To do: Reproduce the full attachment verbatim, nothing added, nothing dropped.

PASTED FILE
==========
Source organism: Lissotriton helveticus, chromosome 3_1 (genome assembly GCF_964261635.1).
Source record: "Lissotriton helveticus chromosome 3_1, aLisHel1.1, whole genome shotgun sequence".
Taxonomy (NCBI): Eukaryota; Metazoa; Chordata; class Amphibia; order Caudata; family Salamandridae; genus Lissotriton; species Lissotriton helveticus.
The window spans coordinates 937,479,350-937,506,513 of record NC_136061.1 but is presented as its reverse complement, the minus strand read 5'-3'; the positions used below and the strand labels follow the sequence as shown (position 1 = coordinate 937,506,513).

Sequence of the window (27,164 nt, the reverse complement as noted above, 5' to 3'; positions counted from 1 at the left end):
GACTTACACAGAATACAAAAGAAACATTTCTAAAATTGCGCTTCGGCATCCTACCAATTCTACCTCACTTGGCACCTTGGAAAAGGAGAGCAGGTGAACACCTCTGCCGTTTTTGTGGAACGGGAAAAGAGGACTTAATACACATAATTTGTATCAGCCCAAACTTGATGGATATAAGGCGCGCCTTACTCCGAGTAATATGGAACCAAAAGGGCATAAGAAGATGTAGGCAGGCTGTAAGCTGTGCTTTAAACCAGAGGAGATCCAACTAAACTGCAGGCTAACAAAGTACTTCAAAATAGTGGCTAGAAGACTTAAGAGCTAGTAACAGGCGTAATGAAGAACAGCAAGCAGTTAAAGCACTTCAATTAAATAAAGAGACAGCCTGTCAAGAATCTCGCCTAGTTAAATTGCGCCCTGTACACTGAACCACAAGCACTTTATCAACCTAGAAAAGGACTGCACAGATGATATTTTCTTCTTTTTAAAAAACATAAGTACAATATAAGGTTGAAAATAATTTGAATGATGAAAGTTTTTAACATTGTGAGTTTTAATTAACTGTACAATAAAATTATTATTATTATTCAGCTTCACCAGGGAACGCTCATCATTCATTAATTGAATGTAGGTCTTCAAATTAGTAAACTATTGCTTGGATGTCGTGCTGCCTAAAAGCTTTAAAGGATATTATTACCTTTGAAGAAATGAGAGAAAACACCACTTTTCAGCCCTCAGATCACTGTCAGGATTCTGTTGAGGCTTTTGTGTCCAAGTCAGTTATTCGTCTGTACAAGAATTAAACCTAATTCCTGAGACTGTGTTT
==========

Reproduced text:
Source organism: Lissotriton helveticus, chromosome 3_1 (genome assembly GCF_964261635.1).
Source record: "Lissotriton helveticus chromosome 3_1, aLisHel1.1, whole genome shotgun sequence".
Taxonomy (NCBI): Eukaryota; Metazoa; Chordata; class Amphibia; order Caudata; family Salamandridae; genus Lissotriton; species Lissotriton helveticus.
The window spans coordinates 937,479,350-937,506,513 of record NC_136061.1 but is presented as its reverse complement, the minus strand read 5'-3'; the positions used below and the strand labels follow the sequence as shown (position 1 = coordinate 937,506,513).

Sequence of the window (27,164 nt, the reverse complement as noted above, 5' to 3'; positions counted from 1 at the left end):
GACTTACACAGAATACAAAAGAAACATTTCTAAAATTGCGCTTCGGCATCCTACCAATTCTACCTCACTTGGCACCTTGGAAAAGGAGAGCAGGTGAACACCTCTGCCGTTTTTGTGGAACGGGAAAAGAGGACTTAATACACATAATTTGTATCAGCCCAAACTTGATGGATATAAGGCGCGCCTTACTCCGAGTAATATGGAACCAAAAGGGCATAAGAAGATGTAGGCAGGCTGTAAGCTGTGCTTTAAACCAGAGGAGATCCAACTAAACTGCAGGCTAACAAAGTACTTCAAAATAGTGGCTAGAAGACTTAAGAGCTAGTAACAGGCGTAATGAAGAACAGCAAGCAGTTAAAGCACTTCAATTAAATAAAGAGACAGCCTGTCAAGAATCTCGCCTAGTTAAATTGCGCCCTGTACACTGAACCACAAGCACTTTATCAACCTAGAAAAGGACTGCACAGATGATATTTTCTTCTTTTTAAAAAACATAAGTACAATATAAGGTTGAAAATAATTTGAATGATGAAAGTTTTTAACATTGTGAGTTTTAATTAACTGTACAATAAAATTATTATTATTATTCAGCTTCACCAGGGAACGCTCATCATTCATTAATTGAATGTAGGTCTTCAAATTAGTAAACTATTGCTTGGATGTCGTGCTGCCTAAAAGCTTTAAAGGATATTATTACCTTTGAAGAAATGAGAGAAAACACCACTTTTCAGCCCTCAGATCACTGTCAGGATTCTGTTGAGGCTTTTGTGTCCAAGTCAGTTATTCGTCTGTACAAGAATTAAACCTAATTCCTGAGACTGTGTTT